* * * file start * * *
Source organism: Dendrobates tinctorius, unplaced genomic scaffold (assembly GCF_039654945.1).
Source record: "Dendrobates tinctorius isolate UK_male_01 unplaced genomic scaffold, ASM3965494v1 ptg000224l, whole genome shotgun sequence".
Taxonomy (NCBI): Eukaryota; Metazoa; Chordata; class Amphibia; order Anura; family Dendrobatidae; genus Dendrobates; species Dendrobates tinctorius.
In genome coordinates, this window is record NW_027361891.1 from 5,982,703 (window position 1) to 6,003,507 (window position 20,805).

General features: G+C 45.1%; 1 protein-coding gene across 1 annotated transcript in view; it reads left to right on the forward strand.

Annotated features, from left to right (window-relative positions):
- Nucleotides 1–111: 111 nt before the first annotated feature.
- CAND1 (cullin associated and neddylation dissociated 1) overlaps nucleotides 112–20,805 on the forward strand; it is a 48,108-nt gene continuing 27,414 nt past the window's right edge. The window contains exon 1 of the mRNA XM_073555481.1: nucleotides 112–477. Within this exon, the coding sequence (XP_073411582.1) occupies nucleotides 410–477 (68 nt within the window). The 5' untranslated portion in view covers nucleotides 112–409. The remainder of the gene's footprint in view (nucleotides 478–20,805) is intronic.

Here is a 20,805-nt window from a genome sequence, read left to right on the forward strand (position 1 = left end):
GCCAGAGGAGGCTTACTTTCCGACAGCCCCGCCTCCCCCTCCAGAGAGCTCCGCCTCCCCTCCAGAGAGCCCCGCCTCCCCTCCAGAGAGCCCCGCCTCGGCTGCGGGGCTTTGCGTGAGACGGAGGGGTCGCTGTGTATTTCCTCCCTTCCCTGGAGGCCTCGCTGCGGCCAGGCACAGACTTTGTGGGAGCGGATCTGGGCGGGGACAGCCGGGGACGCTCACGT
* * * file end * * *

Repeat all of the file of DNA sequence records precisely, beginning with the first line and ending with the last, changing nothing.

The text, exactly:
Source organism: Dendrobates tinctorius, unplaced genomic scaffold (assembly GCF_039654945.1).
Source record: "Dendrobates tinctorius isolate UK_male_01 unplaced genomic scaffold, ASM3965494v1 ptg000224l, whole genome shotgun sequence".
Taxonomy (NCBI): Eukaryota; Metazoa; Chordata; class Amphibia; order Anura; family Dendrobatidae; genus Dendrobates; species Dendrobates tinctorius.
In genome coordinates, this window is record NW_027361891.1 from 5,982,703 (window position 1) to 6,003,507 (window position 20,805).

General features: G+C 45.1%; 1 protein-coding gene across 1 annotated transcript in view; it reads left to right on the forward strand.

Annotated features, from left to right (window-relative positions):
- Nucleotides 1–111: 111 nt before the first annotated feature.
- CAND1 (cullin associated and neddylation dissociated 1) overlaps nucleotides 112–20,805 on the forward strand; it is a 48,108-nt gene continuing 27,414 nt past the window's right edge. The window contains exon 1 of the mRNA XM_073555481.1: nucleotides 112–477. Within this exon, the coding sequence (XP_073411582.1) occupies nucleotides 410–477 (68 nt within the window). The 5' untranslated portion in view covers nucleotides 112–409. The remainder of the gene's footprint in view (nucleotides 478–20,805) is intronic.

Here is a 20,805-nt window from a genome sequence, read left to right on the forward strand (position 1 = left end):
GCCAGAGGAGGCTTACTTTCCGACAGCCCCGCCTCCCCCTCCAGAGAGCTCCGCCTCCCCTCCAGAGAGCCCCGCCTCCCCTCCAGAGAGCCCCGCCTCGGCTGCGGGGCTTTGCGTGAGACGGAGGGGTCGCTGTGTATTTCCTCCCTTCCCTGGAGGCCTCGCTGCGGCCAGGCACAGACTTTGTGGGAGCGGATCTGGGCGGGGACAGCCGGGGACGCTCACGT